The artists of Conway

William Lester Stevens: The Old Mill

Who are the artists who lived or worked in your neighborhood? Who are the people nearby, who brought forth that spark of creativity inside called art, who became known for their dedication?

What’s artistic about where you live that inspired these folks? Art surrounds us, everywhere: where do you see it in your community?

In the hills, woods, and fields of Conway Massachusetts, artists less- and well-known have lived and continue to live among us. It’s exciting to contemplate that our small town inspired spirits before us, just as we continue to be inspired by where we live every day.

And so can you, too, be inspired by your community: what stories can you tell about where you live, or others who have lived there, reflecting dance, drama, music, painting, poetry, sculpture, or writing?

Near us, the names surprise:

  • Poet-playwright-diplomat Archibald MacLeish lived in an old manse on top of Pine Hill Road for almost five decades. It’s said that Bob Dylan visited him there, when they collaborated on a play celebrating Conway’s 200th.
  • Painter William Lester Stevens daubed scenes of bucolic bliss everywhere in town and lived in a stately old country house over on Cricket Hill Road.
  • Novelist Jack Crowley wrote his fantasy novel Little, Big in his house on Baptist Hill (yes, there’s lots of hills here!).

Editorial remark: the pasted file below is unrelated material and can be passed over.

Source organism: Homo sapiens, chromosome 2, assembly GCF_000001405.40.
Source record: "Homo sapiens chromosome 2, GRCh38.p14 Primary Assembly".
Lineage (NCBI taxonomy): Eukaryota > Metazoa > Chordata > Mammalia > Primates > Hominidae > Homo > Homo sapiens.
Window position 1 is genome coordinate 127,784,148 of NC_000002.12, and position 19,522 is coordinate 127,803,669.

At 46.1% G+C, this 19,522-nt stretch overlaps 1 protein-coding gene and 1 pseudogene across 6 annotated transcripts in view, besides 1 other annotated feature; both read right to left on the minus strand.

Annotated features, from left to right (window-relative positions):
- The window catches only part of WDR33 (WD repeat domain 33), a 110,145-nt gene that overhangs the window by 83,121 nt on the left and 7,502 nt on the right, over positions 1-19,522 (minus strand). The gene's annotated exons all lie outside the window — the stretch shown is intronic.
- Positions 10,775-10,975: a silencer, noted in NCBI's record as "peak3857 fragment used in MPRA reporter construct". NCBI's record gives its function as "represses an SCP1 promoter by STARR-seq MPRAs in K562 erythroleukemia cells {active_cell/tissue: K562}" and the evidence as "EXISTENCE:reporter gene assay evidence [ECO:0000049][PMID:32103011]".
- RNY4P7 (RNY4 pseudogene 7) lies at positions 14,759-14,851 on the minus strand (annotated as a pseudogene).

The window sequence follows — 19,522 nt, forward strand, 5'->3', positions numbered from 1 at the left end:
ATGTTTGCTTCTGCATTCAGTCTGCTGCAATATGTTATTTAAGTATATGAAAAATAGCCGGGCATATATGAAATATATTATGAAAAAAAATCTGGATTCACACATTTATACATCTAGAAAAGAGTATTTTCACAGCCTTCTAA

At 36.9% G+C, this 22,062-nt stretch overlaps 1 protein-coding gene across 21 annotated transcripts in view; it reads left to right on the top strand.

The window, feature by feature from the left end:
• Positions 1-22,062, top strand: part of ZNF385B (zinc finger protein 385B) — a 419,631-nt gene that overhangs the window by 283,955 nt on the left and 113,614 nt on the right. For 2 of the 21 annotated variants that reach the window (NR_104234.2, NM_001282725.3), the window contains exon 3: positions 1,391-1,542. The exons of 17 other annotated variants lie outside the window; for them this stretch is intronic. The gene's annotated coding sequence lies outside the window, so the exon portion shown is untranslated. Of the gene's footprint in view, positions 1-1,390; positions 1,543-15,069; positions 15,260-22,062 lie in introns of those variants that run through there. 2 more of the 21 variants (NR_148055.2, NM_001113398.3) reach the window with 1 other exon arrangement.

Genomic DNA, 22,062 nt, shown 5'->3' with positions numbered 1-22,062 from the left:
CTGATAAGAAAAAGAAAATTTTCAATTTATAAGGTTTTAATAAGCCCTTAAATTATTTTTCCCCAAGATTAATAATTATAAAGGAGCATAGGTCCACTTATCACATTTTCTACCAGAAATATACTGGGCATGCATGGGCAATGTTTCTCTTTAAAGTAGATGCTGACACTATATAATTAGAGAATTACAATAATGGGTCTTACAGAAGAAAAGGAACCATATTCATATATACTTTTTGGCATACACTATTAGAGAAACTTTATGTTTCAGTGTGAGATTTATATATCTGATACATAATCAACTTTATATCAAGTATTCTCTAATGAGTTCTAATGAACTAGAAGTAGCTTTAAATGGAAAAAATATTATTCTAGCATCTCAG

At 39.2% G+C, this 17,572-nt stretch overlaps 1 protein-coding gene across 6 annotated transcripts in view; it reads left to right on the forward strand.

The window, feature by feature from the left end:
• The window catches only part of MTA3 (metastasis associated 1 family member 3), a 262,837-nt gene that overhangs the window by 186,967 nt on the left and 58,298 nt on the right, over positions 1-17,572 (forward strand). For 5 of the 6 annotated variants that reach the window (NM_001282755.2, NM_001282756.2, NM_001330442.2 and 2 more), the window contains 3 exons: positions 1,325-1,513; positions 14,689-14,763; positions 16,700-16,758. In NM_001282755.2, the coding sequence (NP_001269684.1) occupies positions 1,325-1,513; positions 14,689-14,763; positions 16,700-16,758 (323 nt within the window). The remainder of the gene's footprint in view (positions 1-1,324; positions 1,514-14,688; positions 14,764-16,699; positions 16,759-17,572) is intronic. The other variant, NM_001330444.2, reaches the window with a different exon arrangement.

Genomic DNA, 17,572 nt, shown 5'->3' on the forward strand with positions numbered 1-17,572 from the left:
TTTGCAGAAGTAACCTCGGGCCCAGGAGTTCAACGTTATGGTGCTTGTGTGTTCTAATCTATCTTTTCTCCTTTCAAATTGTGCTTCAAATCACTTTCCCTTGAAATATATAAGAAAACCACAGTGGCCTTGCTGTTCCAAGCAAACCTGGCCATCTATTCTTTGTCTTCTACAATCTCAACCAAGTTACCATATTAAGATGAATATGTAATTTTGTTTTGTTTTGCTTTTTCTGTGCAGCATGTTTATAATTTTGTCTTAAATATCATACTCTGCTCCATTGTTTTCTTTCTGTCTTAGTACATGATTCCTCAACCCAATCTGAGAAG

• Sculptor and painter Robert Mallary lived a few doors down from us while he taught at UMass-Amherst, right on Main Street. Mallary was a friend and collaborator of de Kooning, Jasper Johns, and Jackson Pollack.

And there are others whom I could mention. 

‘There’s something about the water’ is a phrase you hear in Conway. Something about the inner freedom of living in a beautiful place, full of rushing, windswept rivers, the deep, watchful silence of large trees, and the warmth of the people there who till the soil or drive the tractors or make things in the old brick buildings.

What are the stories of your neighborhood or town? Who danced there, and how? What’s poetic – what’s vibrant and vivid, or dark and disquieting? Where’s the music playing, and how late in the evening?

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